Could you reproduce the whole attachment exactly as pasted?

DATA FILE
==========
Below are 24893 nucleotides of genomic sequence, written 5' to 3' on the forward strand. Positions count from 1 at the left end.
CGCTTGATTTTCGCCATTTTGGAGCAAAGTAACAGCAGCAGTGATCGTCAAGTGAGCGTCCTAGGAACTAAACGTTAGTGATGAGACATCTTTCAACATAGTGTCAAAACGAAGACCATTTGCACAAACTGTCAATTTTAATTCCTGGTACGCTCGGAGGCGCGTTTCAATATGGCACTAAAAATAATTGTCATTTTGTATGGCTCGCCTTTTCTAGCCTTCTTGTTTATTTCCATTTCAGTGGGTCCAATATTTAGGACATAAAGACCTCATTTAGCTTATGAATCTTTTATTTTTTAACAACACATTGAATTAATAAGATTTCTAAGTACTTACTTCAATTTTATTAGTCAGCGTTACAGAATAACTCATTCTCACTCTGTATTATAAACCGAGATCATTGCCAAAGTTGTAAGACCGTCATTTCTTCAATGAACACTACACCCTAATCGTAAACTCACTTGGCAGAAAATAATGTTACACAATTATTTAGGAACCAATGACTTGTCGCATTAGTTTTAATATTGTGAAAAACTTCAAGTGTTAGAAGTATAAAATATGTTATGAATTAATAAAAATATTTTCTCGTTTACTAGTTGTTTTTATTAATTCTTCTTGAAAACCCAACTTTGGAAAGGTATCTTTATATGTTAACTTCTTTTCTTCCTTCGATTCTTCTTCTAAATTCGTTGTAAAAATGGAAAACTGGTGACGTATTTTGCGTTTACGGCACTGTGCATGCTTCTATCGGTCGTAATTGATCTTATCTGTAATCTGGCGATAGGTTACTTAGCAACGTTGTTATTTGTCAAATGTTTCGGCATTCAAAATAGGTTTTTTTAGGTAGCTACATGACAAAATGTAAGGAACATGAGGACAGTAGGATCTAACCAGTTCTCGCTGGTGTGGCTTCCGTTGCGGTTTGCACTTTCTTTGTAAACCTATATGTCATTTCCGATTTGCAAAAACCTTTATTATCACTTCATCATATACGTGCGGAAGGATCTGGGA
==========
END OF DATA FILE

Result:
Below are 24893 nucleotides of genomic sequence, written 5' to 3' on the forward strand. Positions count from 1 at the left end.
CGCTTGATTTTCGCCATTTTGGAGCAAAGTAACAGCAGCAGTGATCGTCAAGTGAGCGTCCTAGGAACTAAACGTTAGTGATGAGACATCTTTCAACATAGTGTCAAAACGAAGACCATTTGCACAAACTGTCAATTTTAATTCCTGGTACGCTCGGAGGCGCGTTTCAATATGGCACTAAAAATAATTGTCATTTTGTATGGCTCGCCTTTTCTAGCCTTCTTGTTTATTTCCATTTCAGTGGGTCCAATATTTAGGACATAAAGACCTCATTTAGCTTATGAATCTTTTATTTTTTAACAACACATTGAATTAATAAGATTTCTAAGTACTTACTTCAATTTTATTAGTCAGCGTTACAGAATAACTCATTCTCACTCTGTATTATAAACCGAGATCATTGCCAAAGTTGTAAGACCGTCATTTCTTCAATGAACACTACACCCTAATCGTAAACTCACTTGGCAGAAAATAATGTTACACAATTATTTAGGAACCAATGACTTGTCGCATTAGTTTTAATATTGTGAAAAACTTCAAGTGTTAGAAGTATAAAATATGTTATGAATTAATAAAAATATTTTCTCGTTTACTAGTTGTTTTTATTAATTCTTCTTGAAAACCCAACTTTGGAAAGGTATCTTTATATGTTAACTTCTTTTCTTCCTTCGATTCTTCTTCTAAATTCGTTGTAAAAATGGAAAACTGGTGACGTATTTTGCGTTTACGGCACTGTGCATGCTTCTATCGGTCGTAATTGATCTTATCTGTAATCTGGCGATAGGTTACTTAGCAACGTTGTTATTTGTCAAATGTTTCGGCATTCAAAATAGGTTTTTTTAGGTAGCTACATGACAAAATGTAAGGAACATGAGGACAGTAGGATCTAACCAGTTCTCGCTGGTGTGGCTTCCGTTGCGGTTTGCACTTTCTTTGTAAACCTATATGTCATTTCCGATTTGCAAAAACCTTTATTATCACTTCATCATATACGTGCGGAAGGATCTGGGA